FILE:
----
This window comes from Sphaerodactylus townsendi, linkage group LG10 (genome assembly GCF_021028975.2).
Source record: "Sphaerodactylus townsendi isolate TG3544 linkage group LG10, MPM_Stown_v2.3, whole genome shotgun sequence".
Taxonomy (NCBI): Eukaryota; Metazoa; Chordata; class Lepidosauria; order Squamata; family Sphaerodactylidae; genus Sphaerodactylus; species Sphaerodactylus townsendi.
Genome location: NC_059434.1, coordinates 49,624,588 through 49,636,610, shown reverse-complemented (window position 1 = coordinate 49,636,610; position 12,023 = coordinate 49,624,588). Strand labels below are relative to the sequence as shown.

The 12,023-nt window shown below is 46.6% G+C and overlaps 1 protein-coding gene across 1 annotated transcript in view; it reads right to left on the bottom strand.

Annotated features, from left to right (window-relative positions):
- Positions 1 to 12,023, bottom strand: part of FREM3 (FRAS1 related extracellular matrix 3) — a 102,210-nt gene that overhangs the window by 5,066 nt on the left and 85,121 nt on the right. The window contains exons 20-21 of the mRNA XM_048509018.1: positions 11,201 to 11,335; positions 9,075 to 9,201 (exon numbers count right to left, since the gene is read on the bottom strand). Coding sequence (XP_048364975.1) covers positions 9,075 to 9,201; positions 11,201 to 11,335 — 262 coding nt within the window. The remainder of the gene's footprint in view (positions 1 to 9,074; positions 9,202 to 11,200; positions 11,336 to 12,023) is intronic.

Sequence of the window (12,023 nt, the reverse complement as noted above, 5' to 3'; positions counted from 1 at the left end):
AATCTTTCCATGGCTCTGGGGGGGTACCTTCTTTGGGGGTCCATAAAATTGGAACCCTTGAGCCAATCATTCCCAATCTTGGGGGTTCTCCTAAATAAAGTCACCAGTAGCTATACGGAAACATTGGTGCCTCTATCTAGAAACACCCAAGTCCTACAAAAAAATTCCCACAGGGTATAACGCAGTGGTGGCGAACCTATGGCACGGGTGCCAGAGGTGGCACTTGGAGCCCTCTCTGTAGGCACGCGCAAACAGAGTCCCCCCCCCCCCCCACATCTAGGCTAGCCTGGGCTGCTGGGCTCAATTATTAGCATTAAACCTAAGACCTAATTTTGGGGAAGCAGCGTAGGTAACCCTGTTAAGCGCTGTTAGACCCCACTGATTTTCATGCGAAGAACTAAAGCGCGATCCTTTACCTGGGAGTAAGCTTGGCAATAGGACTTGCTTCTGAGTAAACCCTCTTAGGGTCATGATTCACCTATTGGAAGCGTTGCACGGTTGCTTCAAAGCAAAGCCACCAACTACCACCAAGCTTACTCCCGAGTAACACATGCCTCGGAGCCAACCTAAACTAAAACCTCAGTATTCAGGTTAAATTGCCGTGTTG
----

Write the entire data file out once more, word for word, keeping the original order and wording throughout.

This window comes from Sphaerodactylus townsendi, linkage group LG10 (genome assembly GCF_021028975.2).
Source record: "Sphaerodactylus townsendi isolate TG3544 linkage group LG10, MPM_Stown_v2.3, whole genome shotgun sequence".
Taxonomy (NCBI): Eukaryota; Metazoa; Chordata; class Lepidosauria; order Squamata; family Sphaerodactylidae; genus Sphaerodactylus; species Sphaerodactylus townsendi.
Genome location: NC_059434.1, coordinates 49,624,588 through 49,636,610, shown reverse-complemented (window position 1 = coordinate 49,636,610; position 12,023 = coordinate 49,624,588). Strand labels below are relative to the sequence as shown.

The 12,023-nt window shown below is 46.6% G+C and overlaps 1 protein-coding gene across 1 annotated transcript in view; it reads right to left on the bottom strand.

Annotated features, from left to right (window-relative positions):
- Positions 1 to 12,023, bottom strand: part of FREM3 (FRAS1 related extracellular matrix 3) — a 102,210-nt gene that overhangs the window by 5,066 nt on the left and 85,121 nt on the right. The window contains exons 20-21 of the mRNA XM_048509018.1: positions 11,201 to 11,335; positions 9,075 to 9,201 (exon numbers count right to left, since the gene is read on the bottom strand). Coding sequence (XP_048364975.1) covers positions 9,075 to 9,201; positions 11,201 to 11,335 — 262 coding nt within the window. The remainder of the gene's footprint in view (positions 1 to 9,074; positions 9,202 to 11,200; positions 11,336 to 12,023) is intronic.

Sequence of the window (12,023 nt, the reverse complement as noted above, 5' to 3'; positions counted from 1 at the left end):
AATCTTTCCATGGCTCTGGGGGGGTACCTTCTTTGGGGGTCCATAAAATTGGAACCCTTGAGCCAATCATTCCCAATCTTGGGGGTTCTCCTAAATAAAGTCACCAGTAGCTATACGGAAACATTGGTGCCTCTATCTAGAAACACCCAAGTCCTACAAAAAAATTCCCACAGGGTATAACGCAGTGGTGGCGAACCTATGGCACGGGTGCCAGAGGTGGCACTTGGAGCCCTCTCTGTAGGCACGCGCAAACAGAGTCCCCCCCCCCCCCCACATCTAGGCTAGCCTGGGCTGCTGGGCTCAATTATTAGCATTAAACCTAAGACCTAATTTTGGGGAAGCAGCGTAGGTAACCCTGTTAAGCGCTGTTAGACCCCACTGATTTTCATGCGAAGAACTAAAGCGCGATCCTTTACCTGGGAGTAAGCTTGGCAATAGGACTTGCTTCTGAGTAAACCCTCTTAGGGTCATGATTCACCTATTGGAAGCGTTGCACGGTTGCTTCAAAGCAAAGCCACCAACTACCACCAAGCTTACTCCCGAGTAACACATGCCTCGGAGCCAACCTAAACTAAAACCTCAGTATTCAGGTTAAATTGCCGTGTTG